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Mysterious Mr. Hill ‘won’t back down’

People should be allowed to keep elements of their past “secret,” said councillor John Hill, even if they are elected to public office.

[Originally published May 13, 2014]

Hill continues to refuse to divulge specific information about his purported 30-year career in “management in the automotive industry,” as he described it during the 2010 election.

He said nearly as much about his wife and daughter as he did about himself during the campaign, and he has been decidedly zipper-lipped when asked what exactly was his occupation before he “retired” to a nice new home in the Ridgeway-by-the-Lake subdivision in 2008.

. . . continued

Shortly after being elected, he was asked the same questions by the Mayor, the CAO and the EDTC board. They were told it was none of their business.

Hill denies he was asked and wondered, “Why is everyone so interested?”

“Because,” came the answer during a sidewalk conversation a couple of weeks ago, “you’re not telling anyone.”

Word on the street in Ridgeway before the election was that he was the “head of Saturn (car company) in Canada.” This was repeated by, among others, councillor Don Lubberts’ employer, and reportedly by councillor Paul Collard to the Bridgeburg BIA.

Wearing a golf shirt emblazoned with the Saturn logo and pushing a broom on Ridge Road near the Friendship Trail during the community cleanup April 25, he remained reticent.

All he would say when asked directly was that he was “involved” in promotion and marketing for Saturn, a division of General Motors, and he would “travel” to Detroit as part of the job and was “involved” in the roll-out of four Saturn brands.

“Can I write this down?” he was asked.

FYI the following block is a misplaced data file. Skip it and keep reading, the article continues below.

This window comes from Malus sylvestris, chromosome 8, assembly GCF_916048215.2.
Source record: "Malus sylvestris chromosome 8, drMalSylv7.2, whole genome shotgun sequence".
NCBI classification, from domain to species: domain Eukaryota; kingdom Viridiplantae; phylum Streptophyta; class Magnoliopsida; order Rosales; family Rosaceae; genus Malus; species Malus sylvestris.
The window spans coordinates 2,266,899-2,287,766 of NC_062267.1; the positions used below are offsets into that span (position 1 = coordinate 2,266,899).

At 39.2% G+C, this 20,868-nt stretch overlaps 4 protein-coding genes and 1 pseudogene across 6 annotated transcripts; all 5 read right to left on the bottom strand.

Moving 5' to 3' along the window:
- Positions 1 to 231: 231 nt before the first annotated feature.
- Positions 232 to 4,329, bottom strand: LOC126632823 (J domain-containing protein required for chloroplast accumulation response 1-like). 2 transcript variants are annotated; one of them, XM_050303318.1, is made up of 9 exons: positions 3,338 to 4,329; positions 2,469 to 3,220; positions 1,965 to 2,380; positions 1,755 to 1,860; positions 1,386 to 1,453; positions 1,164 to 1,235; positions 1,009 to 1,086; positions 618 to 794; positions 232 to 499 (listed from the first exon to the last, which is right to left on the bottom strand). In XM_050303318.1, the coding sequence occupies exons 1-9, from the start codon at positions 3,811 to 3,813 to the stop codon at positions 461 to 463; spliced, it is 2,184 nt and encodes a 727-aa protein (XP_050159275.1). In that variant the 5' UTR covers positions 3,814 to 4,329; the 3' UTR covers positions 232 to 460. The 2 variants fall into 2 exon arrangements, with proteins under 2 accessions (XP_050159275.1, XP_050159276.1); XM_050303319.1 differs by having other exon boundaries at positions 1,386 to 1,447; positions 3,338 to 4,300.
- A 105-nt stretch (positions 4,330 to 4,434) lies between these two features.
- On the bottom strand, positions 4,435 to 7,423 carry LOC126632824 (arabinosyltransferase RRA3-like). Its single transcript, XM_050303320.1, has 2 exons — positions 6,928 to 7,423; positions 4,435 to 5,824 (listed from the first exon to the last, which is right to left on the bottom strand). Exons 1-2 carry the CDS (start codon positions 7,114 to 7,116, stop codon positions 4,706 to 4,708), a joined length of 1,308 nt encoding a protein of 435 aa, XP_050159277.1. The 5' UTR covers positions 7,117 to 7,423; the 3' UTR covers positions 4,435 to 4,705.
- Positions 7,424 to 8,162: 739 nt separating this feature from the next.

“No.”

He said that since nobody else is required to reveal their work history to be on council, he shouldn’t be either.

Hill ran for council — in his words — in 2010 “with the objective of fostering an environment of open dialog, communication and trust . . . you deserve to be represented by a council that embraces transparency, accountability and respect . . . I believe in openness.”

Right from the get-go, he’s belied his campaign pledge and is so protective of his past that he will not provide information one should be able to get from a business card.

What are we supposed to make of it?

The performance of Town Council this term has been well-documented in this and other newspapers, and rather unfairly, Hill said.

“Except for two or three things, this council has done pretty good,” he said.

When pressed, he said council has reduced the local tax increase from 8.75 per cent in 2011 to 2.7 per cent in 2014.

Council did nothing, he was told. The Town had to swallow the loss of income from slots revenue that resulted in the large increases and nothing was done to curb spending except to defer infrastructure replacement projects; and, in fact, some of the resounding failures of this council actually added to the spending for no good reason.

He said he made a list three pages long with all the successes of this council. He did not agree to share it.

Proof of his claim that the town is being well-run is in the “BMA study.” This is an annual study prepared by BMA Management Consulting comparing some 98 municipalities in dozens of quantifiable economic and fiscal categories. [A sample starts on Page 3.]

Hill says he did nothing wrong to inspire a conflict-of-interest legal action related to the firing of the Town solicitor in 2012. Any information in the public realm is either false or wrongly obtained.

He refused to clarify.

“I’ve stood up to bigger things,” referring to the possibility of being barred from public office if there is a finding against him in the complaint.

“I won’t back down.”

 

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